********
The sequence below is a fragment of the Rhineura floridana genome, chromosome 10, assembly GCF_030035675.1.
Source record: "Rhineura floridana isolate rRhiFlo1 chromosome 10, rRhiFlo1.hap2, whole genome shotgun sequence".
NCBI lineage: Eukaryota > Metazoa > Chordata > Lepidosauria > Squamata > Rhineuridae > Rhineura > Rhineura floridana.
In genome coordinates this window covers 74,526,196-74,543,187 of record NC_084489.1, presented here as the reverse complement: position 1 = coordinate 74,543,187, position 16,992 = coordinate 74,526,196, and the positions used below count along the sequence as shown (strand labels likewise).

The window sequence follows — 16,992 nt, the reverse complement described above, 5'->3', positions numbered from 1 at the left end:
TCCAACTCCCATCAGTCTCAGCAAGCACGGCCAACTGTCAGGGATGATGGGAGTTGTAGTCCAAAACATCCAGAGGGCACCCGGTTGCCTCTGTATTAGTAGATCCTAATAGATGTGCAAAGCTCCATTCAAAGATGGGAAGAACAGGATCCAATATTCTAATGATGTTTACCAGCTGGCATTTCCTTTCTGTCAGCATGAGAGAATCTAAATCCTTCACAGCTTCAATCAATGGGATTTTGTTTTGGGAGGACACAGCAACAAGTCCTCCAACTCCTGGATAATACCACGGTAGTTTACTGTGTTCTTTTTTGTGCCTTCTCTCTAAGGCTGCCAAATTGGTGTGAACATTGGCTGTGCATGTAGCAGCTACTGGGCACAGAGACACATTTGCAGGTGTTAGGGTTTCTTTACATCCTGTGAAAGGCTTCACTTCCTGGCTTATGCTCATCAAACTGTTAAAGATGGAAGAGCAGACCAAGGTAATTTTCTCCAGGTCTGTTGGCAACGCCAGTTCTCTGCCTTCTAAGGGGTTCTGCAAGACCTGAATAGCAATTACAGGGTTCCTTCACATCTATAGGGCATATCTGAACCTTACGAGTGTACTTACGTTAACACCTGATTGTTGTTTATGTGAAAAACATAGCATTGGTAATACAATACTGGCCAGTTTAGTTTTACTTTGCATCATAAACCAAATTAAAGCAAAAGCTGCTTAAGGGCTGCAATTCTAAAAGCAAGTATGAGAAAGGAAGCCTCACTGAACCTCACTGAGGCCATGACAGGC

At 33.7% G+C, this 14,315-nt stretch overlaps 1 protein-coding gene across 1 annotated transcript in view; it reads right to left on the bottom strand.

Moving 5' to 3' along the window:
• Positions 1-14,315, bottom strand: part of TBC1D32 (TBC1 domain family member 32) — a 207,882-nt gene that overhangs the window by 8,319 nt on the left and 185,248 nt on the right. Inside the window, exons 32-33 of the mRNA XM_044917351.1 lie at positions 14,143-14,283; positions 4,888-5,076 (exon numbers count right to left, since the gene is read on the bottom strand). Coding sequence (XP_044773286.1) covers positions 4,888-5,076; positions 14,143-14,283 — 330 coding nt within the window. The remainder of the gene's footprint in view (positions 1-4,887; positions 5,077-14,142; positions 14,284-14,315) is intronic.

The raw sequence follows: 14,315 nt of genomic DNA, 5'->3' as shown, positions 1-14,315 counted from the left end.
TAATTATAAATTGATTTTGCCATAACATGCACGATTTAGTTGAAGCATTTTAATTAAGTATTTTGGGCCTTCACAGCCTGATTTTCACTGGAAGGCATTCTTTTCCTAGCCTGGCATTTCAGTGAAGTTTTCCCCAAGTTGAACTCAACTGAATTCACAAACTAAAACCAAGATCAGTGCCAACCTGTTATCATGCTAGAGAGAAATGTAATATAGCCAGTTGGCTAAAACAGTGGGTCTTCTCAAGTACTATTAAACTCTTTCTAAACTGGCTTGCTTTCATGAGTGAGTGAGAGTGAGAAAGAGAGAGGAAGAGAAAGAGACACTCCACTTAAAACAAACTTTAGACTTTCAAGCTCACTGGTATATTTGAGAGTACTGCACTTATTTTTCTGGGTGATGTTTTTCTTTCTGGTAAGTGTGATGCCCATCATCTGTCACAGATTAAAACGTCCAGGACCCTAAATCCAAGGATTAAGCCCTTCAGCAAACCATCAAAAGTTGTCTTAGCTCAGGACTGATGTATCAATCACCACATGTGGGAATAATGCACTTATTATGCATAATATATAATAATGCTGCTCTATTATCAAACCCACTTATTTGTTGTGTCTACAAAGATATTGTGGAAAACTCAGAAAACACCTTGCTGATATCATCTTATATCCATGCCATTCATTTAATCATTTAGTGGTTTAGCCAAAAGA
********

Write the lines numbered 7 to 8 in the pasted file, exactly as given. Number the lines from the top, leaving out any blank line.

At 33.7% G+C, this 14,315-nt stretch overlaps 1 protein-coding gene across 1 annotated transcript in view; it reads right to left on the bottom strand.

Moving 5' to 3' along the window: